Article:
What Jews Do

One of the things about Judaism that has always spoken to me is that it is a faith of action, meaning we don’t necessarily wait for inspiration to strike or some deep faith to well up in us in order to act. Instead, the doing is the vehicle that the faith itself rides in on.

It is not about the world to come (although there is that), nor about dogma or persuasion. It is about here and now. How we show up. How we treat ourselves and each other and the generations before us and the ones to come. How we gather shards of light in order to repair a broken world. How we cope with pain through laughter, ritual and community.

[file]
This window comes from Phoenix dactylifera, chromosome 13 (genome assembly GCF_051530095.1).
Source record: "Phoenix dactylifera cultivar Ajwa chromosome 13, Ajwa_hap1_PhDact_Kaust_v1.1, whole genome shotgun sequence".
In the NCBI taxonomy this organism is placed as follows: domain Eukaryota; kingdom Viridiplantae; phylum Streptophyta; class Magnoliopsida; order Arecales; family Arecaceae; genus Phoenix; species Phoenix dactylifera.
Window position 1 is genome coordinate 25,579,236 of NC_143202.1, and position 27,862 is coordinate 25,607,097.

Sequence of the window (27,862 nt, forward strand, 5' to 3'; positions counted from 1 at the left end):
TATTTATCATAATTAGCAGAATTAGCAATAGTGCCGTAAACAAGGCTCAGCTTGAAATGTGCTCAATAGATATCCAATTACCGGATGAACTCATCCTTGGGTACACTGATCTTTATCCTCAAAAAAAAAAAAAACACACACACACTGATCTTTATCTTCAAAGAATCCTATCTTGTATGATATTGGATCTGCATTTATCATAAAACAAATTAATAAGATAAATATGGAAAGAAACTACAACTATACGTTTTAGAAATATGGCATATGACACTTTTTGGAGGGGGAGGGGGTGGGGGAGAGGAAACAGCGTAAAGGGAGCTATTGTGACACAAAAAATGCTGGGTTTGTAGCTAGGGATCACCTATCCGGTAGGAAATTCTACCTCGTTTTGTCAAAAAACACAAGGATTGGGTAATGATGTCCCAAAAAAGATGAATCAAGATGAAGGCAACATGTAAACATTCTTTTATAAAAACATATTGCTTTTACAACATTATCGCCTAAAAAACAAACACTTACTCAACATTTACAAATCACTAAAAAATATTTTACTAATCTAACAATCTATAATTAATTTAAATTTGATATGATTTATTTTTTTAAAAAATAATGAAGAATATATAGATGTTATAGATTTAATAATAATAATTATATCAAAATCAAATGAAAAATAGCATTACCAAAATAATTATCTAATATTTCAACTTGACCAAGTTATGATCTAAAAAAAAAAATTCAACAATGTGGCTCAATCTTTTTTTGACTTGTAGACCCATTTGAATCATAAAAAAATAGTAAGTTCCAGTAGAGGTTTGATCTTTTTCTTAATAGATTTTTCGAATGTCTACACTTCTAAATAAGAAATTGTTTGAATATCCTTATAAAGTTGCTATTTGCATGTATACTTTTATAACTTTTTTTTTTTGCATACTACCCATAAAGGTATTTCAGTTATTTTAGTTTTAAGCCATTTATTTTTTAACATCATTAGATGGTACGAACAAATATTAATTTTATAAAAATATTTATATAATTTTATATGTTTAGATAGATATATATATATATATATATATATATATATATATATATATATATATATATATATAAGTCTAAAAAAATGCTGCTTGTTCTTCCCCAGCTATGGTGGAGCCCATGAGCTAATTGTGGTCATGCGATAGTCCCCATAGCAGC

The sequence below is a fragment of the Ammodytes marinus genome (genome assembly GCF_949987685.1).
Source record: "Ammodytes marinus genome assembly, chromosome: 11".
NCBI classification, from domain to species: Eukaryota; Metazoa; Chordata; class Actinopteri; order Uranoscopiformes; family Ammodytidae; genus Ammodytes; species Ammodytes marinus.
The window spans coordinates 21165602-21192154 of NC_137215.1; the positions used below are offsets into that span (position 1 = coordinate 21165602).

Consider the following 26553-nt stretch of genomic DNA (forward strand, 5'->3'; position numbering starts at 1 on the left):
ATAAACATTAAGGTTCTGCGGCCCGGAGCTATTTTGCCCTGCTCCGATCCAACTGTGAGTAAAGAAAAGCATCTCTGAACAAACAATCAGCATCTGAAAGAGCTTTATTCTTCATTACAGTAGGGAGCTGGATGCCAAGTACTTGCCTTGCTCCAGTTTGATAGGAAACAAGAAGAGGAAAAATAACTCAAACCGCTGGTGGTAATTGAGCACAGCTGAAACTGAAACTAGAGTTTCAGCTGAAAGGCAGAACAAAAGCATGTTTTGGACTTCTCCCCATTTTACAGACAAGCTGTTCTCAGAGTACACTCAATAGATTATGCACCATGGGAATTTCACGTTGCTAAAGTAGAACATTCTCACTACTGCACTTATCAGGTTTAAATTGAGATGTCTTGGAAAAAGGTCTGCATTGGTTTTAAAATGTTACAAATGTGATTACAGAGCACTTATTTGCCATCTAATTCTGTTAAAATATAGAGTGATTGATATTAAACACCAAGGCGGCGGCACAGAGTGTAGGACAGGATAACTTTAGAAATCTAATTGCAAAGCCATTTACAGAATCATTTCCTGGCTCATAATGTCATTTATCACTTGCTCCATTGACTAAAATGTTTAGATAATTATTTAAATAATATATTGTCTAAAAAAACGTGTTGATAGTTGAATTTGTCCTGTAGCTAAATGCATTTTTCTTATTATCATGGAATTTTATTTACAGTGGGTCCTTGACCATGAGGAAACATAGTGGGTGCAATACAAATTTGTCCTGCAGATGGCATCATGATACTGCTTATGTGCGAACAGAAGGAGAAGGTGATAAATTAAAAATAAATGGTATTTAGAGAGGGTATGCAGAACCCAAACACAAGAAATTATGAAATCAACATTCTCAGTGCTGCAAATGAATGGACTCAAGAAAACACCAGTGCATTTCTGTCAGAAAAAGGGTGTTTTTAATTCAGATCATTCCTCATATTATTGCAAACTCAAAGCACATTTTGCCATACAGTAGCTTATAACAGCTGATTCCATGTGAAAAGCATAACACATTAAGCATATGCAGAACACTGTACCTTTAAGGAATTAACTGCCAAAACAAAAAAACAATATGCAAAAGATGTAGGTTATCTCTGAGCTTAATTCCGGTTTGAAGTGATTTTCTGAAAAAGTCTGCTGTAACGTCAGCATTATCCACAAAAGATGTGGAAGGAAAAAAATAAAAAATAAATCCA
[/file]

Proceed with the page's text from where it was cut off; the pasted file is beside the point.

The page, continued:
So this morning, I’ve been thinking about what Jews actually do (this Jew, anyway). Here’s some of what I’ve come up with, drawing on posts from over the past three or so years:

What Jews Do:

Tell stories.

Ask questions.

Wrestle with God

Name the living

Look for teachers

Honor the sound and the fury

Claim our place in the circle.

Find perspective and gratitude through blessings.

Mourn and remember the dead

Wander through this world

Inhabit contradictions.

Show up and let in the love.


What do you do, Jewish or otherwise, that gives shape and meaning to how you live?

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